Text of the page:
E. Casual appearance promotes casual permissiveness. We will seek to avoid casual attire, casual hairdos, and casual lifestyles, both brethren and sisters, by wearing attire and conducting ourselves in a manner which conforms to Bible principles. We ask our brethren to wear the suitcoat for church services, with the exception being made for warn weather. We also ask that the top button of the brethren’s shirt be buttoned for formal services. Appearing in public with only a T-shirt is not permitted. Material for sister’s dresses, and brethren’s suitcoats and shirts should be solid in color and weave. We ask that the brethren’s pants be of dark shades, without horizontal pockets, the broadfall pattern encouraged. We ask that sister’s sweaters, jackets, and coats be of dark shades. For simplicity’s sake we feel that sisters’ hair should be parted in the middle. If brethren’s hair are parted, they shall be parted in the middle. No close shorn hair cuts permitted.


The sanctity of marriage

“Marriage is honorable in all, and the bed undefiled; but whoremongers and adulterers God will judge.” (Heb 13:4)


A. We believe and confess that there is an honorable state of marriage has been instituted by God, consists of one man and one woman, (Gen. 2:22) and is indissoluble, except by death (1 Cor. 7:39) according to the “one flesh” principle established by God in the garden of Eden (Gen. 2:24) and the express words of our Lord when He said, “What therefore God hath joined together, let not man put asunder.” (Matt 19:6) Divorce and remarriage is therefore condemned by the clear pronouncement of God’s eternal Word (Mark 10:11-12, Luke 16:18). The Scripture also does not sanction any excuses, loopholes, or the exceptions to its own clear statement on the pertinence of the marital union.

We believe that marriage to a divorced person is an unscriptural marriage and an adulterous relationship that must be broken upon repentance. However, since it involves the exchange of marriage vows that our Lord Himself recognized as ‘marriage’ even in an adulterous marital relationship, we believe that anyone involved in such a situation is not free to remarry as long as the partner from the adulterous marital union is still living. Matt. 5:32, 19:9, Mark 10:11-12, Luke 16:18, Prov. 13:15b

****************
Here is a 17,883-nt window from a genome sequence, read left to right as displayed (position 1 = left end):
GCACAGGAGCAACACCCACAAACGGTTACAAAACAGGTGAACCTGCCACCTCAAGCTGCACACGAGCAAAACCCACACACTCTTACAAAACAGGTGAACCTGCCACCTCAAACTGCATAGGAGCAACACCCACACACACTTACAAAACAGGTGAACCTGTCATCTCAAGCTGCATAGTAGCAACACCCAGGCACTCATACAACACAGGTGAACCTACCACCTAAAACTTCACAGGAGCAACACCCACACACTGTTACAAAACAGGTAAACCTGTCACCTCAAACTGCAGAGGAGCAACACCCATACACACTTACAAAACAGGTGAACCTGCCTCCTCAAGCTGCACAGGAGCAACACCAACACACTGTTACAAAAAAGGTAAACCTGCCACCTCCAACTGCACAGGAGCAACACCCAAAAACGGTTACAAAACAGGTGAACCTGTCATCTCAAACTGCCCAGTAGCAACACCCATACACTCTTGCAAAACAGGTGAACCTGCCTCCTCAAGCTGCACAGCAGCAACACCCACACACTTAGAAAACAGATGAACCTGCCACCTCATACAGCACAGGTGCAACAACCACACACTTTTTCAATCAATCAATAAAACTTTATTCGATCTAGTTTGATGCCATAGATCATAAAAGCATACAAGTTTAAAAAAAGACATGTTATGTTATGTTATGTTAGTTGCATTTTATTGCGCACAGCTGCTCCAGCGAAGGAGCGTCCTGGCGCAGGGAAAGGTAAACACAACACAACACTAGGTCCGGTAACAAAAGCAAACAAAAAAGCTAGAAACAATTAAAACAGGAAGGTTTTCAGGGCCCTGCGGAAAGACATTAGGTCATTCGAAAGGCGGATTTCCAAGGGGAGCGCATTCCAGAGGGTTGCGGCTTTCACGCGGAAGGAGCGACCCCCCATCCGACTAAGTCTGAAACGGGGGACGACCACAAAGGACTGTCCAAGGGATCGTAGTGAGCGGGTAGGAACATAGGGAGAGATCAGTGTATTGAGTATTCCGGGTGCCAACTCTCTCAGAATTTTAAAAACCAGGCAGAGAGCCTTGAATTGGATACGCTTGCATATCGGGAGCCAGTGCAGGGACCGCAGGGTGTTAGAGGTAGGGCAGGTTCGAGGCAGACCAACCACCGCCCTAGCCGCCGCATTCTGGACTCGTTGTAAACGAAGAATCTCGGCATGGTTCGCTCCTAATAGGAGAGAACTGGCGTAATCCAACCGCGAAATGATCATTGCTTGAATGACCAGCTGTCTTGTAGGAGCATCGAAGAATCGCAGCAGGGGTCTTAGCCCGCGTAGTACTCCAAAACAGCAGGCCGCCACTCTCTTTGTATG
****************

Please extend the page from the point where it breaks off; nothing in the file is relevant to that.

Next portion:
We believe that the sin of adultery is a serious betrayal of trust and commitment that violates the command of God and destroys the type of Christ and the Church. (1 Cor. 6:9, Gal. 5:19-21, Eph. 5:21-32) While we believe that God is gracious and forgiving where there is sincere heartfelt repentance, nevertheless, adultery is a sin that brings reproach and a stigma that can never be entirely wiped away. (Ps. 51, Prov. 6:27-35) For an ordained brother to fall into such grievous sin gives “great occasion for the enemies of God to blaspheme.” (2 Samuel 12:13) Therefore to maintain a pure testimony for the church, and because it will be difficult to regain the trust of the brotherhood, we believe any ordained minister who becomes involved in the sin of adultery should forfeit his ministry and be silenced by the church.


B. The holiness of the marital relationship is attested to an supported by the gravity and solemnity of the premarital days. Premarital conduct is an expression of holy purity “keep thyself pure.” (1 Tim. 5:22) and submissive trust in the leading of the Lord (Ps. 34:8-9) . Knowing that the lust of the flesh indwells the body, and that Christian courtship depends on the soul and the spirit, we believe that all forms of physical contact, (holding hands, petting, hugging, kissing, etc.) are to be withheld till after marriage. This ‘hands off’ policy contributes positively to the stability and nurture of the relationship on the spiritual place and, therefore, it is to be taught diligently among our people.